Nooner Conversations

The Trials of Allegiance: What history can tell us about impeachment and other ConLaw issues

Episode Summary

In front of an audience at Capital Books in Sacramento, Scott interviews UC Davis School of Law professor Carlton F.W. Larson about his new book on treason trials at the time of the American Revolution, what the words of the constitution tell us about impeachment, and what the framers would think about the impeachment process against Donald Trump.

Episode Notes

Carlton F.W. Larson is a professor of constitutional and Anglo-American law at UC Davis School of Law  and has a new book The Trials of Allegiance: Treason, Juries, and the American Revolution. The book looks at the pre-Constitution  wrestling with the law among the early Americans, including how to address treason of those accused of acting against the British Crown, in the colonies, and the fledgling republic.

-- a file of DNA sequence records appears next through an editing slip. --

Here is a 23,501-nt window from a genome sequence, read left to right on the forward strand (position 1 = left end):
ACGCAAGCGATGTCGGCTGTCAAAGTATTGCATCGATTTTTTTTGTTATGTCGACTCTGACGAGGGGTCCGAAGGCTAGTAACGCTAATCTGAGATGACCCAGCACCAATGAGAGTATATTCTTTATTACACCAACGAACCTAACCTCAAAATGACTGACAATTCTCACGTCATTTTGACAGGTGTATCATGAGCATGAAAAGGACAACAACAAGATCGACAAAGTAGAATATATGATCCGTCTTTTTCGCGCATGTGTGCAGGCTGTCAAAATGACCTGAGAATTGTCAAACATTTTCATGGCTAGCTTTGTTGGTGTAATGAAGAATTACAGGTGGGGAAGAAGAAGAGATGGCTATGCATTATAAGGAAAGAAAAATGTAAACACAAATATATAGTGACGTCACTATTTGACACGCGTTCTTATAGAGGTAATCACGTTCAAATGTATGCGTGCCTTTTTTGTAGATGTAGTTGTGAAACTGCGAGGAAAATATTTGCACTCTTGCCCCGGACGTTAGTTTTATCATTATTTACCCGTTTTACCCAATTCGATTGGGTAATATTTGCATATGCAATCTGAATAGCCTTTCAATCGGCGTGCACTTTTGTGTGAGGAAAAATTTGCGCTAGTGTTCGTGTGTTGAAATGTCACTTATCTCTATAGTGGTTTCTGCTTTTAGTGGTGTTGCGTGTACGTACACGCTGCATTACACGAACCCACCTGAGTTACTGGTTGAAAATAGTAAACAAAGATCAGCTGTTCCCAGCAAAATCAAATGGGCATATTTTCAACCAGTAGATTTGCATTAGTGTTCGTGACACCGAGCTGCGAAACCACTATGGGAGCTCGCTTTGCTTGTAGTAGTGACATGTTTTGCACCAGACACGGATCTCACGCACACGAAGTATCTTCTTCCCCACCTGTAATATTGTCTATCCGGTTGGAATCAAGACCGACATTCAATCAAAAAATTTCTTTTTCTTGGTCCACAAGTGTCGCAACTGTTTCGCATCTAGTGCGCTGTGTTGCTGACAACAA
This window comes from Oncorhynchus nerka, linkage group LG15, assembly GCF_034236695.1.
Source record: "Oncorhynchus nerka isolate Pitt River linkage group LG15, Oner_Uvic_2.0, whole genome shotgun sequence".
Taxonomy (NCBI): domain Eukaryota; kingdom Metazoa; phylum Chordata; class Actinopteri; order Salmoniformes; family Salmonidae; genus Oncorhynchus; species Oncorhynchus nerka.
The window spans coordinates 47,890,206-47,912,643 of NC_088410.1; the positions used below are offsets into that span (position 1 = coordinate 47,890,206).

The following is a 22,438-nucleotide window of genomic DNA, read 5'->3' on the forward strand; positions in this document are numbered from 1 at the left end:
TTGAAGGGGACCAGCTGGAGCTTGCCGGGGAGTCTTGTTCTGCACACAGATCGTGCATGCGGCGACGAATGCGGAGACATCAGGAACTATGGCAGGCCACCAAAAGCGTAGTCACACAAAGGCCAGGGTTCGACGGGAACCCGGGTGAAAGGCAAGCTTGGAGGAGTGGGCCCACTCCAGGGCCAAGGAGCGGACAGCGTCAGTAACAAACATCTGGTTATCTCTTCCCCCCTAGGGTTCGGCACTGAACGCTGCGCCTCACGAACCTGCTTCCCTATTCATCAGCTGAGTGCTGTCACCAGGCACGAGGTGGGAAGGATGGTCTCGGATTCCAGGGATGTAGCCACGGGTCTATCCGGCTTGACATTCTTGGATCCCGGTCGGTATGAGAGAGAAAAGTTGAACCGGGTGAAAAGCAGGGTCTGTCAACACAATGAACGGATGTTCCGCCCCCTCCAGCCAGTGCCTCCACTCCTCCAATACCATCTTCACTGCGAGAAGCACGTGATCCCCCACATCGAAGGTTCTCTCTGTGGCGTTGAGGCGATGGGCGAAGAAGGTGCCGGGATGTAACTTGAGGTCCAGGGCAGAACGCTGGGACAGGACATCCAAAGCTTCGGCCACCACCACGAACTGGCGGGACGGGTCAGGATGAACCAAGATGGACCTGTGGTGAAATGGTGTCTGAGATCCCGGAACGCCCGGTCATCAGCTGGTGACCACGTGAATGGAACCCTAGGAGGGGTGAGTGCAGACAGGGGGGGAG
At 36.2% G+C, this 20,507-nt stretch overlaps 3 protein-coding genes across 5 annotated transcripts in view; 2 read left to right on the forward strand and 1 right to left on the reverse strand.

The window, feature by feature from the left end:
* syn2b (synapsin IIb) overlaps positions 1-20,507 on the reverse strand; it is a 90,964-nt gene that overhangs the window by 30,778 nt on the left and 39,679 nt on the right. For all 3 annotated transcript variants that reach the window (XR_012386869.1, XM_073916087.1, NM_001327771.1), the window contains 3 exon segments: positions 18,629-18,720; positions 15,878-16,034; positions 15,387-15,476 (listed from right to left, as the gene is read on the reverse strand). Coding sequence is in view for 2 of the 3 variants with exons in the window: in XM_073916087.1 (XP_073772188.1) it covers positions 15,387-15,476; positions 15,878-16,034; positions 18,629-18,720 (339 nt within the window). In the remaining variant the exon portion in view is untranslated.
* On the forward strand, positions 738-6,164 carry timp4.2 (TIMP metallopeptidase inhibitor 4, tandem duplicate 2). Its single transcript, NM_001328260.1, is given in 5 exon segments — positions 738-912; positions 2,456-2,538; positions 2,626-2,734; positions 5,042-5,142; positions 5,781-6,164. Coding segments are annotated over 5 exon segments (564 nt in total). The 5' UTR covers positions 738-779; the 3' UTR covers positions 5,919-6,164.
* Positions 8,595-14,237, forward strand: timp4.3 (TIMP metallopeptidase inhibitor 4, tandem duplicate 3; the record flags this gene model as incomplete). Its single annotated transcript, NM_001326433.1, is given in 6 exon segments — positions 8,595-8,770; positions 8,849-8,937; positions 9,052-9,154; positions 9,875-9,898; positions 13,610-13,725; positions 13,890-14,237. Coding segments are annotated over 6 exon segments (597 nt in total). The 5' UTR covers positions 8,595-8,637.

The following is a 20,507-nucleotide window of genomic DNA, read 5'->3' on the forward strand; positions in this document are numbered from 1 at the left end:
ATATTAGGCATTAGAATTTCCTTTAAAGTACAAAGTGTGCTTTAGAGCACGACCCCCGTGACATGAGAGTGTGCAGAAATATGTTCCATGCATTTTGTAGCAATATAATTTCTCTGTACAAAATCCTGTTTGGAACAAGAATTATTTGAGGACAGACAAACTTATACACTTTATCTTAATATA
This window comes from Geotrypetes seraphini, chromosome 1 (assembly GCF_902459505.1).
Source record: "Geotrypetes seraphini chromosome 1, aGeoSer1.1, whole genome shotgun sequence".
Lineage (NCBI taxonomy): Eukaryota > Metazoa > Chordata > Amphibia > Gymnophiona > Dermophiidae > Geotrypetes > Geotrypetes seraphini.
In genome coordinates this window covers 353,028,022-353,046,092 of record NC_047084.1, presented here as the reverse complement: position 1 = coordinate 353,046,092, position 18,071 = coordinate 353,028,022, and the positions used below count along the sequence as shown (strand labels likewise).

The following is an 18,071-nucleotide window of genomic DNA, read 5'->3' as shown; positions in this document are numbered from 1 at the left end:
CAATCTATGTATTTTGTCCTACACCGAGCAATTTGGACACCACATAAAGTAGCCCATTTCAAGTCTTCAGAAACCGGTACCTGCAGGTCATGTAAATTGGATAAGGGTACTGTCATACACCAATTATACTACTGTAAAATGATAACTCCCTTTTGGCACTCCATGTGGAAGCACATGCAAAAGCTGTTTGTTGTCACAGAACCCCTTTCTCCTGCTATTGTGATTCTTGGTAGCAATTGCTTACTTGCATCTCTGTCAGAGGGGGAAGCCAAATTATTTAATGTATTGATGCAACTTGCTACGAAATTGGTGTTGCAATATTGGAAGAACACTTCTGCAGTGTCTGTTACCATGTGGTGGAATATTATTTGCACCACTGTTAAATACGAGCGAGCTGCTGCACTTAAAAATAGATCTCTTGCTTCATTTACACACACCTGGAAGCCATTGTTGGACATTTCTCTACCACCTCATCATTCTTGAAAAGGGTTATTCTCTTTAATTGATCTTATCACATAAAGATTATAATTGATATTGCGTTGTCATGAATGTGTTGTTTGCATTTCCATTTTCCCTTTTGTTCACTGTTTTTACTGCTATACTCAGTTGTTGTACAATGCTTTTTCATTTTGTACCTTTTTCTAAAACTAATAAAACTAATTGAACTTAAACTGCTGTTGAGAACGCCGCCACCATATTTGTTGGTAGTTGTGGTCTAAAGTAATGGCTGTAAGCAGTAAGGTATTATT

Larson began writing the book in 2010 which included work from his undergraduate thesis while at Harvard and had no way to envision  what is literally playing out at this time.  

We talk about the constitutional words of impeachment, what the framers would have thought about what is happening today, and what may happen in the days ahead. 

Beyond the current impeachment, we contrast it with that of President Clinton, and talk about the Second Amendment guns cases, homelessness, and the Chief Justice John Roberts.

After the first forty-five minutes, we proceed with audience Q&A. Based on seating, not all audience questions are audible but are relatively short. I've left them in because Professor Larson's answers appropriately reflect the questioner's query.